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Second hand: Is there a paradigm shift in Lebanese shopping?

Artwork by Tarek Chemaly
Are the Lebanese finally changing their consumption habits? Signs are exposing cracks in that picture perfect way the Lebanese liked to portray themselves. A middle class that just spent four days in Turkey, got clothes there on the cheap, and eats at McDonald's while eyeing the new Zara collection as they drive in a Nissan they pay on monthly installments.

For several years, I used to dress exclusively from Souk El Ahad, or the low-income Sunday market (which actually was held on Saturday and Sunday hence the misnomer) - and where I would get second hand clothes. I usually went with a French friend, his girlfriend and his brother. It was really wonderful to get things at such Discounted Prices. Sometimes we would strike gold, like that Dries Van Noten shirt, and other times it was the thrill of discovery. When I moved from Beirut in September 2010, almost all the clothes in question were donated.

But to many, the idea of buying second hand was a total taboo. Which is why my praise for Depot Vente is still enormous, as Nawal showed everyone that second hand meant rarities, one of a kind, and things that fast fashion stores could not compete with (read here). Since second hand includes deadstock material, you might want to check Vntg Smtng for their pristine stock of sporty goods (their Iril polos are to die for). But now, with Zara increasing its prices to match the black market price of the Dollar, with many such stores changing prices almost daily (read here), and others quitting the game entirely (Adidas is exiting the market at the end of the year), something has shifted deeply in the remnants of the Lebanese middle class.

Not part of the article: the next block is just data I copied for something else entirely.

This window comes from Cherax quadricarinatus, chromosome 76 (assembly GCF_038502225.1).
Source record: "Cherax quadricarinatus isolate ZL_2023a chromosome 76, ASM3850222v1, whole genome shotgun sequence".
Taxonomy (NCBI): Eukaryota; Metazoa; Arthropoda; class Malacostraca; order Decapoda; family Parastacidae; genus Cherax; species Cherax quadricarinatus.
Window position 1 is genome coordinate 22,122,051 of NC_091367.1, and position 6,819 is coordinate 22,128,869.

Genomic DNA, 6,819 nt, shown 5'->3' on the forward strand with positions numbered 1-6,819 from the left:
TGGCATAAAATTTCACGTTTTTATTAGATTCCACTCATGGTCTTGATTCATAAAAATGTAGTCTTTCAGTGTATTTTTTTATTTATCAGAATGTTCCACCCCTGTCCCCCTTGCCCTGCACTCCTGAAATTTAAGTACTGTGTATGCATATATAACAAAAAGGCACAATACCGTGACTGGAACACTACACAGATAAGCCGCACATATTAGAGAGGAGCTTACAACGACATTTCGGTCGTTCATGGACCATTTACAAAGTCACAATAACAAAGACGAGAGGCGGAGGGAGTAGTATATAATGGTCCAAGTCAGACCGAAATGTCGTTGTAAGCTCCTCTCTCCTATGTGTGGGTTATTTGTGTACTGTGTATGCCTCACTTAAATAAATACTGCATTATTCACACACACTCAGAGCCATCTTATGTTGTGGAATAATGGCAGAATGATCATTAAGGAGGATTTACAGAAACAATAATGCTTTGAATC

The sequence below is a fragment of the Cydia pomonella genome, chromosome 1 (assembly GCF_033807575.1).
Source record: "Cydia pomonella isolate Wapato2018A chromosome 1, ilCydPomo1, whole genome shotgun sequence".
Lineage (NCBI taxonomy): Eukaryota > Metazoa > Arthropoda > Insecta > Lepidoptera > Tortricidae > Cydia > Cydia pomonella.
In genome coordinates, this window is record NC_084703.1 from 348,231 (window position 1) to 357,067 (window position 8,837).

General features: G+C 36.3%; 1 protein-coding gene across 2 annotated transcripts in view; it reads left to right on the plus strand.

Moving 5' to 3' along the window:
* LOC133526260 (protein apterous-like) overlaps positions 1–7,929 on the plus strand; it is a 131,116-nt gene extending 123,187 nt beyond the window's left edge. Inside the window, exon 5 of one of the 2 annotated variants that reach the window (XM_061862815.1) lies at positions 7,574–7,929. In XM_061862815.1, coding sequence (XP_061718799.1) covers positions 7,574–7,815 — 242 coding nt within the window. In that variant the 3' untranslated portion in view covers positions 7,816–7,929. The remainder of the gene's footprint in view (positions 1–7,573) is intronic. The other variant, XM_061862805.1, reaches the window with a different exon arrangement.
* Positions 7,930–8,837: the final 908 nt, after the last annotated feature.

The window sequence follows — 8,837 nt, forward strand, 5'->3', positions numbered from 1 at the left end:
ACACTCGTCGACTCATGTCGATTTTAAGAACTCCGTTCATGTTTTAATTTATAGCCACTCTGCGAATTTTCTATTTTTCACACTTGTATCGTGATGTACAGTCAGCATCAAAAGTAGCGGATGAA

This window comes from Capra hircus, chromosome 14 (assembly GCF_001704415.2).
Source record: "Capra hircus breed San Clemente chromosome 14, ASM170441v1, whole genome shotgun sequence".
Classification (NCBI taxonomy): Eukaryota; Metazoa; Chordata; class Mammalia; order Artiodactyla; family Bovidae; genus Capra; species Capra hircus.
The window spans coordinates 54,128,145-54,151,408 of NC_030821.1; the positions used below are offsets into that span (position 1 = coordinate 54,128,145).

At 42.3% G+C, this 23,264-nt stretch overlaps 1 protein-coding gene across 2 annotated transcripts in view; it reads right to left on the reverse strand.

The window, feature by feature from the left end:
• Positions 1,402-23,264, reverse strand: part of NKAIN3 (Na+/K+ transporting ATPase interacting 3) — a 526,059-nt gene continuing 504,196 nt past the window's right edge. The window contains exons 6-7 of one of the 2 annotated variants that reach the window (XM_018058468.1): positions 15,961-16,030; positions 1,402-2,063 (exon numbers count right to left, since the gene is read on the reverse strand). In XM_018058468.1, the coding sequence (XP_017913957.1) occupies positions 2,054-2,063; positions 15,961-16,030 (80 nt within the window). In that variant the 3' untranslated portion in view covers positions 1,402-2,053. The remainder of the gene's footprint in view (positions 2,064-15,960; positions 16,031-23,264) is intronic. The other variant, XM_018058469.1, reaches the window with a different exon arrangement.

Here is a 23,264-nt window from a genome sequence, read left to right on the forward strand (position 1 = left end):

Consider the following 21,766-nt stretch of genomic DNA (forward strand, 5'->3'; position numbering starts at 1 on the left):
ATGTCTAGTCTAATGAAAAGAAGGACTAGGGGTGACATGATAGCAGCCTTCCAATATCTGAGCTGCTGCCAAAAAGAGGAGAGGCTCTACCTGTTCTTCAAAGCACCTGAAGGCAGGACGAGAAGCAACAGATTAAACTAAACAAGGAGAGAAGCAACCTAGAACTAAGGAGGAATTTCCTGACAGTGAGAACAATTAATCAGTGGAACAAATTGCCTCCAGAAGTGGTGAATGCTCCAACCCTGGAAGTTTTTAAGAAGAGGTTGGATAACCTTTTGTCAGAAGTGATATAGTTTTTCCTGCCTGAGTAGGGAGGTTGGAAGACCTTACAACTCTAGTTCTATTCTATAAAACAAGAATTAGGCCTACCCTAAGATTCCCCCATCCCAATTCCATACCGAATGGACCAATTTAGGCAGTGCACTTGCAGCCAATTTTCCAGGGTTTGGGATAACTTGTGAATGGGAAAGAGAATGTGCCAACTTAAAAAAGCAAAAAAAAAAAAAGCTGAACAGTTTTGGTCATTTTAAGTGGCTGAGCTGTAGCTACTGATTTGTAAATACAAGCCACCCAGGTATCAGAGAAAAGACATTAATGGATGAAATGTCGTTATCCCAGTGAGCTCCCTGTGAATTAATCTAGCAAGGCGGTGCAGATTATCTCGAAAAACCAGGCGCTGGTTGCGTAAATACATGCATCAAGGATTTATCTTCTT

The explosion of August 4 only made things worse in the sense that suddenly everyone, from all socio-economic classes were affected (read here). Garage Souk which dubs itself a community financial empowerment tool to buy/sell/earn/learn/swap/thrift has been gaining momentum. It is supposed to empower women and students and get them extra income. But not only this, thrift stores (more like pêle-mêle vide greniers) have been mushrooming all over Instagram with mostly girls and women selling barely worn items from their closets - mostly fast fashion clothing and accessories - at discounted prices. But even higher end online stores exist - some with physical footprints not just virtual accounts (Preporter Luxury, Chic Beirut, or Garage Luxe).

The idea of second hand, with current prices soaring and imports estimated to have declined 90%, previously owned items (barely worn, back when people would buy, show off, and discard) suddenly seem a viable option. Am not saying people will go to Souk El Ahad yet, but many taboos seem to have fallen.



This post first appeared on Tarek Chemaly, please read the originial post: here

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Second hand: Is there a paradigm shift in Lebanese shopping?

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